Show us the love! TV's fascination with dating shows is still growing
Here’s some shocking news for anyone who thinks the current spate of dating and relationship programs on commercial TV represents the nadir of modern civilisation. You ain't seen nothing yet.
Seven launches its latest foray into the crowded genre, Back With the Ex, this week – and it has plenty more where that came from.
First Dates Australia will return, and The Single Wives (formerly known as First Wives Club) – in which divorcees are coached as they look for a new partner – will make its debut.
Casting calls suggest there are also a bunch of other new formats in development: Escape For Love, Ultimate Love Match, Take Me Out and Love Rescue in Paradise. But it's entirely possible not all of these will come to fruition, and those that do may not look much like the show that was first envisioned.
Back With the Ex, for instance, began life as Forever Love, a show in which singles would be paired up and sent off to exotic destinations; think of it as a cross between MAFS and Getaway. But somewhere along the line it morphed into a different beast, a show dedicated to "helping singles reconnect with their true love". The offer of "exotic travel" remained, but now it was targeted at people "willing to reconnect … with a former love".
Surprisingly (or not), some people thought that was a dreadful idea. "I'd rather stab myself in the eye with a thousand tiny needles than be in the same room as an ex," wrote one commenter on Seven's casting page on Facebook.
"Take me to Venice, stick us in a gondola so I can drown him and make it look like an accident," wrote another.
"Getting back with an ex is like trying to shove a turd back where it came from," a third noted. "The one that got away did so for a reason. Flush the toilet and move on."
Sage advice, perhaps, but the networks won't be following it any time soon. Though they've been burnt by some relationship shows (The Last Resort, anyone? Kiss Bang Love?), they'll keep going back there in the hope of finding true ratings love.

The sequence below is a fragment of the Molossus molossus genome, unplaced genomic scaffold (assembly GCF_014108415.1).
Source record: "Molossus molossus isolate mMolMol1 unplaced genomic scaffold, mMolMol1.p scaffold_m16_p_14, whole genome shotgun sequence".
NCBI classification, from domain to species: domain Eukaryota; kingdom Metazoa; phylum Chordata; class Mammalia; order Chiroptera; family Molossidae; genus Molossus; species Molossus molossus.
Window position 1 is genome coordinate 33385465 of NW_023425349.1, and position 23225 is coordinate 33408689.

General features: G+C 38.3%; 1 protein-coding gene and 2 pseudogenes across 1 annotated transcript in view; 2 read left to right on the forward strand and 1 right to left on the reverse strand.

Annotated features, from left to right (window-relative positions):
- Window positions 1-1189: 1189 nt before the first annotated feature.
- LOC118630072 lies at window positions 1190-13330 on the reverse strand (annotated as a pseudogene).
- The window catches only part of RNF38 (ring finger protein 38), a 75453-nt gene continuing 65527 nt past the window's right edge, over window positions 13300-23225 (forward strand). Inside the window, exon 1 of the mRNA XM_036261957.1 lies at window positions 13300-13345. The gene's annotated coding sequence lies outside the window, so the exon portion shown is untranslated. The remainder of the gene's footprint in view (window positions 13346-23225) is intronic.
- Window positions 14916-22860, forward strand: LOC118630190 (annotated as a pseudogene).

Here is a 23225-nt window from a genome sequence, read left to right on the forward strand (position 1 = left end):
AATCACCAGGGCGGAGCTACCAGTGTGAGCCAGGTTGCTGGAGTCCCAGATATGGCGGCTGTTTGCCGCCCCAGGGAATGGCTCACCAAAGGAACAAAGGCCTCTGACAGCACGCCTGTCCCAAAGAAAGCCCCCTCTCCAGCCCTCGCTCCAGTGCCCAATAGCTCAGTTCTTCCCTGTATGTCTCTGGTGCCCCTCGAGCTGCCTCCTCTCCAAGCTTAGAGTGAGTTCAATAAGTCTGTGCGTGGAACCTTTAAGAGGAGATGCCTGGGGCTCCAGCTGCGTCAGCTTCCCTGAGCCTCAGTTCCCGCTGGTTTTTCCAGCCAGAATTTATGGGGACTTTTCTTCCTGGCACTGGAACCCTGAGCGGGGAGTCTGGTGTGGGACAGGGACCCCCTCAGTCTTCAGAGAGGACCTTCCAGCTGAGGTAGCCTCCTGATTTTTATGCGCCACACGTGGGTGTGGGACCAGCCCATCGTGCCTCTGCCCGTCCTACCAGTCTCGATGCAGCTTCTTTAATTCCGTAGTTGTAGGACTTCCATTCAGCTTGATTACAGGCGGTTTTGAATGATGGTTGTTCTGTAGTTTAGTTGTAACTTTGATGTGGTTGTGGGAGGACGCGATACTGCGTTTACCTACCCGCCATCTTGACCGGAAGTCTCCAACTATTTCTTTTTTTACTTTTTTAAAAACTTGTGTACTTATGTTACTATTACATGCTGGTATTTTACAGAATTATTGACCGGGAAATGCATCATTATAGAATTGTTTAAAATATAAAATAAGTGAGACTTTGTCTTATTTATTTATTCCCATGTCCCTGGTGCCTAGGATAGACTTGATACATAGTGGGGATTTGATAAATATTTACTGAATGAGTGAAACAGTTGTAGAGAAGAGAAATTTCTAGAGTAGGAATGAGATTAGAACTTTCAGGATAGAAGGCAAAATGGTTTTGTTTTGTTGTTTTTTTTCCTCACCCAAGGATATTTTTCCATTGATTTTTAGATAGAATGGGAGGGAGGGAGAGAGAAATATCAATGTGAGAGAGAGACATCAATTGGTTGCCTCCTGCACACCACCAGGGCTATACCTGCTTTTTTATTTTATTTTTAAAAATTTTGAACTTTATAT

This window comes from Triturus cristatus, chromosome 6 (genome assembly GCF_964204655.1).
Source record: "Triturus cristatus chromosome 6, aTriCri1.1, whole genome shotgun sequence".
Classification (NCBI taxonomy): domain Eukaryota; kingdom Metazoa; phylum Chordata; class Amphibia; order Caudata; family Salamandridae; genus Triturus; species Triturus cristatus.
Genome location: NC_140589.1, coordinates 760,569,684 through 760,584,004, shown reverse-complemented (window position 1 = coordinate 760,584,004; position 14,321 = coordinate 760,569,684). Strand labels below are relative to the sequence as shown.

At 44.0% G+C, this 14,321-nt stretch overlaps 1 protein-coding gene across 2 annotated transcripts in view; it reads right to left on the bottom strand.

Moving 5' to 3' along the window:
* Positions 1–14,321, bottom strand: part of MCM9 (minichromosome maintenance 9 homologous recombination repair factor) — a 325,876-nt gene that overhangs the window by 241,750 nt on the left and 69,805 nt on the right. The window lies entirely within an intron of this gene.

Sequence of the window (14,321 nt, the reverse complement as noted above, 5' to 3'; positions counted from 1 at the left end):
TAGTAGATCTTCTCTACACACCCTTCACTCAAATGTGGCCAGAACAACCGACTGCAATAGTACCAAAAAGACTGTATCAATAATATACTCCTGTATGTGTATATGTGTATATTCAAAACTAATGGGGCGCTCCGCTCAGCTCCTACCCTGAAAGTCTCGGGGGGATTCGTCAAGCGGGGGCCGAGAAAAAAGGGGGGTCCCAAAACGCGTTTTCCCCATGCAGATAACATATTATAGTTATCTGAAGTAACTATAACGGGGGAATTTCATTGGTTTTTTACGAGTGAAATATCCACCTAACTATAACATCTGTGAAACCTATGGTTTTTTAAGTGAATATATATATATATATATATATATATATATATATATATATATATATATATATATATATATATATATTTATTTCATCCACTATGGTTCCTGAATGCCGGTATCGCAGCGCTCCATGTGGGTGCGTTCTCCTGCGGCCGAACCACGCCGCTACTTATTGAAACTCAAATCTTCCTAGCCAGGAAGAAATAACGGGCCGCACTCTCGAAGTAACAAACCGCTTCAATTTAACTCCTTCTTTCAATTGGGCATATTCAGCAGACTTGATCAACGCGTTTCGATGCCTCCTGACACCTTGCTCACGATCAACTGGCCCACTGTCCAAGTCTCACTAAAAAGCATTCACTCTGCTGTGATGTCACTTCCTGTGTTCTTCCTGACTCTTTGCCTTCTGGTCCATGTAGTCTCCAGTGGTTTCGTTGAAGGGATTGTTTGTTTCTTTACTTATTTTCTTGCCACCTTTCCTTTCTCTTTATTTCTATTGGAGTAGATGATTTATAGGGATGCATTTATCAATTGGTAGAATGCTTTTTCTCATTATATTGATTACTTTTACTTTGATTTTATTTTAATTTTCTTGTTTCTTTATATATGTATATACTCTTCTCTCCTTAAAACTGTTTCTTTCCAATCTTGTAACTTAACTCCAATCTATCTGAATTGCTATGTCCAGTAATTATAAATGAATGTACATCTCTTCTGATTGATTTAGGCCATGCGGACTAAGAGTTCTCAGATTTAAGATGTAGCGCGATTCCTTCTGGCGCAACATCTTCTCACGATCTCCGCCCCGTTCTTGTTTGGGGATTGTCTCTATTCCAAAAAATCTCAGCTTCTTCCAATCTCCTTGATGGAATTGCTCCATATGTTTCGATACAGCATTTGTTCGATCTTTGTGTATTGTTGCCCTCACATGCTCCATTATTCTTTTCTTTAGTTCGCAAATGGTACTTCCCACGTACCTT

When it works, it's spectacular. Nine has just enjoyed a blockbuster season of Married at First Sight and its after-show dissection Talking Married was a surprise smash too, the final episode drawing more than 300,000 viewers, the biggest audience ever for its digital channel Nine Life.
Date Night – basically Tinder for television (it even came with its own app) – wasn't anywhere near so successful, but Nine is hoping it's onto a winner with its local remake of the super-trashy UK series Love Island, with Sophie Monk hosting. In a bold move, it is putting the youth-skewing show on Go! rather than its main channel.
Over on Ten, where Monk's search for love (or new sponsorship deals) played out last year, the Bachelor franchise will have three outings – Bachelor in Paradise (now airing), The Bachelor, and Monk's alma mater The Bachelorette.
Also joining the line-up is the Julia Morris-hosted Blind Date, the local version of a UK format that first aired in the 1980s and was successfully revived last year.
(In a neat twist, Blind Date was based on Perfect Match, which first aired on Ten in 1984; Perfect Match was itself based on the American show The Dating Game, which first aired in 1965.)
In short, there will be so much looking for love and salvaging of relationships on our TV screens this year that singles bars and couples therapists might be in for a seriously tough time.
Love it or hate it, TV romance is set to blossom for a good while yet.
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